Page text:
(3) An exercise of a city’s or county’s police power pursuant to Section 7 of Article XI of the California Constitution in relation to a state of emergency or local emergency.
(b) “Local emergency” means a local emergency proclaimed by in accordance with Article 14 (commencing with Section 8630).
(c) “State of emergency” means a state of emergency proclaimed in accordance Article 13 (commencing with Section 8625).

8662.3.
 (a) Notwithstanding any other law, an emergency order shall be narrowly tailored to serve a compelling public health or safety purpose and shall be limited in duration, applicability, and scope.
(b) (1) Any person may bring an action to invalidate or enjoin enforcement of an emergency order that is allegedly unlawful, including an emergency order that is alleged to violate the requirements of subdivision (a). To the extent feasible, the court shall expedite proceedings in an action brought pursuant to this section.
(2) In an action brought to invalidate or enjoin enforcement of an emergency order brought pursuant to this section, the court may invalidate or enjoin enforcement of an emergency order for failure to comply with subdivision (a) if it finds that the emergency order has an unequal application or impact on analogous groups, situations, or circumstances. This paragraph shall not be construed to limit the authority of the court to invalidate or enjoin enforcement of an emergency order that it finds is not narrowly tailored to serve a compelling health or safety purpose or is unlawful for any other reason.

8662.4.
 (a) Notwithstanding any other law, on and after the effective date of this article, a state agency shall not issue an emergency order that infringes on an express constitutional right in a nontrivial manner.
(b) To the extent permitted by the California Constitution and this chapter, the Governor may issue an emergency order that infringes on an express constitutional right in a nontrivial manner, subject to the following limitations:
(1) If the Legislature is in session, or the Governor calls an extraordinary session relating to the applicable state of emergency pursuant to Section 3 of Article IV of the California Constitution, the emergency order shall expire within 30 days. The Governor shall provide notice to the Legislature of any emergency order subject to this paragraph as soon as is reasonably practicable following its issuance.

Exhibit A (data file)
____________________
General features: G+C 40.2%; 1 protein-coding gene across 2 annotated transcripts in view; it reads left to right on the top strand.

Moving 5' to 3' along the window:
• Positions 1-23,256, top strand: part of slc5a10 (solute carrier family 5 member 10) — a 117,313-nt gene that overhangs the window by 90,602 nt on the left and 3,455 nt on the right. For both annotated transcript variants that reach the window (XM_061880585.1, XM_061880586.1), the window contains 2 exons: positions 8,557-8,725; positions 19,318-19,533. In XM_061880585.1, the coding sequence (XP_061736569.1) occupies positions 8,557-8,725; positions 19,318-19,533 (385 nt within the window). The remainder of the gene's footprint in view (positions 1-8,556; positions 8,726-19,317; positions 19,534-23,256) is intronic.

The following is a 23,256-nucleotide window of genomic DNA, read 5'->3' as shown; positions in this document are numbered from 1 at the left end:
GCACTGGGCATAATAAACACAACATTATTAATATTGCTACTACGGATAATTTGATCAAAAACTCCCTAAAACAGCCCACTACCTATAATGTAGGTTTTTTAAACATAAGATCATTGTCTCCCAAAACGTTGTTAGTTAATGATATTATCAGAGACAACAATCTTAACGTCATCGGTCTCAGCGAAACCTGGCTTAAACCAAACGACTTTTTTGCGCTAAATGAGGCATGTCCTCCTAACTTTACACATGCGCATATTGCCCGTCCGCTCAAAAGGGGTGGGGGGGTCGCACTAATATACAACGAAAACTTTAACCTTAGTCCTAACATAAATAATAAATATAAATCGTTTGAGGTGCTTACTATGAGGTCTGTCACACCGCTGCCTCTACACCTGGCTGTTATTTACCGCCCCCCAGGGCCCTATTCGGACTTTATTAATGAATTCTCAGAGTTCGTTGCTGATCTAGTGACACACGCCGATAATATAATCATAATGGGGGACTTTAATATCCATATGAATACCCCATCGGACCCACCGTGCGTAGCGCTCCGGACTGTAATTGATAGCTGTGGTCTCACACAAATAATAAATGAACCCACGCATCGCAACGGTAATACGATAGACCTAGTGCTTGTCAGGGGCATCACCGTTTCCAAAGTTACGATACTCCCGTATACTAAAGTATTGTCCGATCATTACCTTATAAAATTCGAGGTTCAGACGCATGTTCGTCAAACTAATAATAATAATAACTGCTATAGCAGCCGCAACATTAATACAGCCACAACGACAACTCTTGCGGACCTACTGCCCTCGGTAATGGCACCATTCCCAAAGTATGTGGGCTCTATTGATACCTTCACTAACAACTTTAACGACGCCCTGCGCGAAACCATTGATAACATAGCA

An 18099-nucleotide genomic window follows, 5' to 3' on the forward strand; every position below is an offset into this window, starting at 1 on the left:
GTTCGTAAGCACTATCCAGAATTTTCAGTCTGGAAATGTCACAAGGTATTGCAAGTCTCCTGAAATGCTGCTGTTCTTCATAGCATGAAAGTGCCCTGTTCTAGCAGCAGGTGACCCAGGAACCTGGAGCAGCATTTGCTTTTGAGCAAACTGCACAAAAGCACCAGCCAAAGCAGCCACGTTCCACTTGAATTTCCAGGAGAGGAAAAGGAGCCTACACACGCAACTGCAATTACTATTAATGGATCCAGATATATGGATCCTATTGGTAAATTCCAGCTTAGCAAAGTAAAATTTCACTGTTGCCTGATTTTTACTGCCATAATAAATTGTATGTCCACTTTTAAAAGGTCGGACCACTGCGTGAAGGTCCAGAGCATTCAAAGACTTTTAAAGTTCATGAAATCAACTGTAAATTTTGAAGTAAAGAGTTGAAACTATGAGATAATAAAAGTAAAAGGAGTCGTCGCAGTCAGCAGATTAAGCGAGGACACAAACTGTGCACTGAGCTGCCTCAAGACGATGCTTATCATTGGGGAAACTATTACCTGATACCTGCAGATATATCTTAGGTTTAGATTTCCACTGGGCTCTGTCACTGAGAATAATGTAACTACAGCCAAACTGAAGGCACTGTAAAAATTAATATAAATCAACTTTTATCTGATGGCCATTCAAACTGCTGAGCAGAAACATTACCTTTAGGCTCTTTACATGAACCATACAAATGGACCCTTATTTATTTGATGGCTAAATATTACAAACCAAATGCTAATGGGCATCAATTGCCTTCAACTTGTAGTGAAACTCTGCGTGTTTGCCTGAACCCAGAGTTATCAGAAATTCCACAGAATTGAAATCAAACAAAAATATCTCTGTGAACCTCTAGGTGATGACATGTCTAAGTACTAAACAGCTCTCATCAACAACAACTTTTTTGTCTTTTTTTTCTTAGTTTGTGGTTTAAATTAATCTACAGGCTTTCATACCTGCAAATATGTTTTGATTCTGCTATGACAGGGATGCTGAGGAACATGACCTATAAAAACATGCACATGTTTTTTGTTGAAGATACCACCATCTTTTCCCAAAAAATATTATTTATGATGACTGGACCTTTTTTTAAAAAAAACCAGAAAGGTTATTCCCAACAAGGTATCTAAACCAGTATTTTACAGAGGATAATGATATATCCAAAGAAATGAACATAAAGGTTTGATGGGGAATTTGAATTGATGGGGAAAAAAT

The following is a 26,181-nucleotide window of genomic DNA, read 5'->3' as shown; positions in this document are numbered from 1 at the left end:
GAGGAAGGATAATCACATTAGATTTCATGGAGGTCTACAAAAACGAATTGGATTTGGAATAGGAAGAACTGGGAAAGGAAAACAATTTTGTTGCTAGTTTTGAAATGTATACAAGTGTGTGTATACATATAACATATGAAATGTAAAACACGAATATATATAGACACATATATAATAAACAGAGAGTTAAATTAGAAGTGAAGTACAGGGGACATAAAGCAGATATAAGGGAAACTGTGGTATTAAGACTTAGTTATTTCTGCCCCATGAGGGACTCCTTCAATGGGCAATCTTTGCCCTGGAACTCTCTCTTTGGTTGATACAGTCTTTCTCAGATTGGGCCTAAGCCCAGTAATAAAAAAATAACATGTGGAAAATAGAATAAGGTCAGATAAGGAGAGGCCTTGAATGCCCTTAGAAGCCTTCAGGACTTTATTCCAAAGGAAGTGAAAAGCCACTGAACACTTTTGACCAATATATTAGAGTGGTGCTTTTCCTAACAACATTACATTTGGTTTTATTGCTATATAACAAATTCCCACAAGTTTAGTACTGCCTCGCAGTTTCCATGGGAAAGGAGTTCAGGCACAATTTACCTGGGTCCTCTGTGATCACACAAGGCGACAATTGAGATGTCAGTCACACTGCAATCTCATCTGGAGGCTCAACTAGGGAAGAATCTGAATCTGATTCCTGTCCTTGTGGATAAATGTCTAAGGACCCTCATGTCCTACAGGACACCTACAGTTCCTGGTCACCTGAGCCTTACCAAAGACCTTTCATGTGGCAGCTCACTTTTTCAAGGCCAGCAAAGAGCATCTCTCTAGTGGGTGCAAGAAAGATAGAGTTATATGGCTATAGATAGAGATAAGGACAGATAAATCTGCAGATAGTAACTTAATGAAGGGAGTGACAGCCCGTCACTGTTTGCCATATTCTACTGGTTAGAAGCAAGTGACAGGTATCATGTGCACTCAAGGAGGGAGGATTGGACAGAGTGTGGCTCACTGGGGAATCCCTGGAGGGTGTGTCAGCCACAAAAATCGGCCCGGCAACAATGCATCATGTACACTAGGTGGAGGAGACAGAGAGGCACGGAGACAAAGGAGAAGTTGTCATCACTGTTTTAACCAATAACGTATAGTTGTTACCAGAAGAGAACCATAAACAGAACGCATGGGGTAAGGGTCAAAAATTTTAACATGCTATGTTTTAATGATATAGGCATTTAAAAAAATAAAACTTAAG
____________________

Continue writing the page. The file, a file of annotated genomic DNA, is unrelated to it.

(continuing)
(2) In any other circumstance not described in paragraph (1), the emergency order shall expire within seven days.
(c) Except as otherwise expressly provided by law, if an emergency order by the Governor expires pursuant to subdivision (b), the Governor shall not reissue that emergency order or issue a new emergency order with substantially the same effect as the expired emergency order during the pendency of the applicable state of emergency. Notwithstanding the preceding sentence, the Governor may reissue an expired emergency order or issue an emergency order with substantially the same effect as an expired emergency order for a period of up to three days if the Governor finds that significant changed circumstances justify the reissuance of an expired emergency order or issuance of an emergency order with substantially the same effect as an expired emergency order.
(d) For purposes of this section, “express constitutional right” includes, but is not limited to, the following:
(1) The rights to assemble and speak.
(2) The right to travel.
(3) The freedom of religious exercise.
(4) The prohibition on the impairment of the obligation of contract.
(5) Property rights protected under the United States Constitution and the California Constitution.
(6) The freedom from unreasonable searches and seizures.
(7) The freedom to acquire and bear lawful firearms and ammunition.

8662.5.
 This article shall not be construed to confer additional emergency powers on the Governor, any state agency, or any political subdivision.

8662.6.
 The Legislature finds and declares that safeguarding the liberties of the residents of this state during a state of emergency or local emergency is a matter of statewide concern and is not a municipal affair as that term is used in Section 5 of Article XI of the California Constitution. Therefore, this article applies to all cities, including charter cities.